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President Biden this week is poised to sign into law sweeping legislation that addresses climate change and prescription drug costs; Measuring the Supreme Court abortion decision's impact in the corporate world; Disaster recovery for Eastern Kentucky businesses.


Federal officials warn about threats against law enforcement; Democrats push their climate, health, and tax bill through Congress; and a new report reveals 800 Americans were evacuated during the Afghanistan withdrawal.


Infrastructure funding is on its way, ranchers anticipate money from the Inflation Reduction Act, and rural America is becoming more diverse, but you wouldn't know it by looking at the leadership.

Remembering Wyoming's Fallen Workers


Friday, April 29, 2016   

JACKSON, Wyo. - Wyoming workers who have been killed or injured on the job are being honored this morning at Jackson's City Council chambers.

The U.S. Department of Labor recently ranked Wyoming last in the nation for workplace safety, with 37 work-related deaths in 2014. It was the deadliest year since 2007, when 48 workers were killed on the job.

In the past quarter century, said Mark Aronowitz, director of Lawyers and Advocates for Wyoming, the state consistently has ranked among states with the highest numbers of workplace fatalities.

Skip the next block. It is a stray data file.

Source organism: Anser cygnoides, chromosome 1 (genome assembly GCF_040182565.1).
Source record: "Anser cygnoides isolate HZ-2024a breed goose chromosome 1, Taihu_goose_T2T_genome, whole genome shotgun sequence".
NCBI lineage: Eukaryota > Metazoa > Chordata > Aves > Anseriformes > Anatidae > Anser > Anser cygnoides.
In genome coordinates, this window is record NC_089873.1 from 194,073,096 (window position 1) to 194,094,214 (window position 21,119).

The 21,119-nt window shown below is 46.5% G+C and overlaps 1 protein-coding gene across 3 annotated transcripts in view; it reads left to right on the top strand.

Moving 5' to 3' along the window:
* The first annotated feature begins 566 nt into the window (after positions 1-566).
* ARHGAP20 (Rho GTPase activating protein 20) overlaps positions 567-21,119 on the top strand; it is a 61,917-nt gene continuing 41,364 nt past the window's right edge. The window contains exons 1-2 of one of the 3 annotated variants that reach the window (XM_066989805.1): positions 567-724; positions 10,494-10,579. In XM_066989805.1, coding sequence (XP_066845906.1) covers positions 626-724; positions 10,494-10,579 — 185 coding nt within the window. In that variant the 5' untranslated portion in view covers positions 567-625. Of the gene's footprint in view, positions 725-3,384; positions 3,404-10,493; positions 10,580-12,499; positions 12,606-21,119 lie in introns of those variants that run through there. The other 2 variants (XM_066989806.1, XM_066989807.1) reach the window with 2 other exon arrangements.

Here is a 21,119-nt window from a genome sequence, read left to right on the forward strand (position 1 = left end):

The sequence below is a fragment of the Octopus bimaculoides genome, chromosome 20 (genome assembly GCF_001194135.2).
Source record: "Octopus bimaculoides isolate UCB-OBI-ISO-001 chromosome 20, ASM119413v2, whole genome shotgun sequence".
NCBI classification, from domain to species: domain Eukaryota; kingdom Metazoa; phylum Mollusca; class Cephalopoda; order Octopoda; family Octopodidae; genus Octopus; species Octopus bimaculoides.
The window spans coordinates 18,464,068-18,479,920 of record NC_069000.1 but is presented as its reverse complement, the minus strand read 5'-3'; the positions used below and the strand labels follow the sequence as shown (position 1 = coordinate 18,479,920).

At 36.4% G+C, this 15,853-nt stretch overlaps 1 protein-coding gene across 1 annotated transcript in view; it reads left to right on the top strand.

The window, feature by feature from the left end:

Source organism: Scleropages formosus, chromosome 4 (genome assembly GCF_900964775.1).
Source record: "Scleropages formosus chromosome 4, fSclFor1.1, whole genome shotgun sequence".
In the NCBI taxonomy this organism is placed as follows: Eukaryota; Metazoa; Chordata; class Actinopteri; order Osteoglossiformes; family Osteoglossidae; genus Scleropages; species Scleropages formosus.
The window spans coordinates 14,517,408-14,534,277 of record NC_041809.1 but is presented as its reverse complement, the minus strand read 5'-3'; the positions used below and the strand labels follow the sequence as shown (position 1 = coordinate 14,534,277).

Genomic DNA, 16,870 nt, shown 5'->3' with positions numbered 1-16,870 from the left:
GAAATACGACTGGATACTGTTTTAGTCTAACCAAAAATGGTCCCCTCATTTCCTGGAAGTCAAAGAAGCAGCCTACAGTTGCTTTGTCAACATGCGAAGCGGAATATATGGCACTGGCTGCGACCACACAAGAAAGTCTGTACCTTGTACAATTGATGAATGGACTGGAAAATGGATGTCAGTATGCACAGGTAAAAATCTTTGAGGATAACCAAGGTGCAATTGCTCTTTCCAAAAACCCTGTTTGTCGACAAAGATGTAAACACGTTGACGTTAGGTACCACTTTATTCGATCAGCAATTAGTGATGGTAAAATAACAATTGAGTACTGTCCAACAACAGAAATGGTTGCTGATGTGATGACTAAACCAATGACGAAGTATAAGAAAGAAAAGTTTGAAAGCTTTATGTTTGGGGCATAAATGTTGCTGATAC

"So, we acknowledge that we have a problem here," he said. "And we pay respect to the dozens of workers in Wyoming that lose their lives each year, and to let their families know that they are not suffering alone, that there are people who care."

Aronowitz said the state's fatality rate in 2014 was almost four times higher than the national average. Because investigations take time, he said, updated numbers for 2015 won't be released until later this year.

Wyoming has taken positive steps by increasing the number of state inspectors, but Aronowitz pointed to AFL-CIO estimates that it would take 98 years to inspect every workplace a single time. He said a balance must be struck between productivity goals and ensuring safe conditions for workers, particularly in a state that has seen years of prosperity from high-risk mining and oil and gas production.

"But on the flip side, you've got children who will grow up without their fathers or mothers," he said. "I think if we look a little bit less at the bottom line, maybe we lose a little bit of production value. But that's OK if it means everyone gets to go home at the end of the day."

The Equality State Policy Center, the Spence Association for Employee Rights, Wyoming Trial Lawyers Association and the Wyoming State AFL-CIO are among the organizations sponsoring today's event.

The AFL-CIO report is online at

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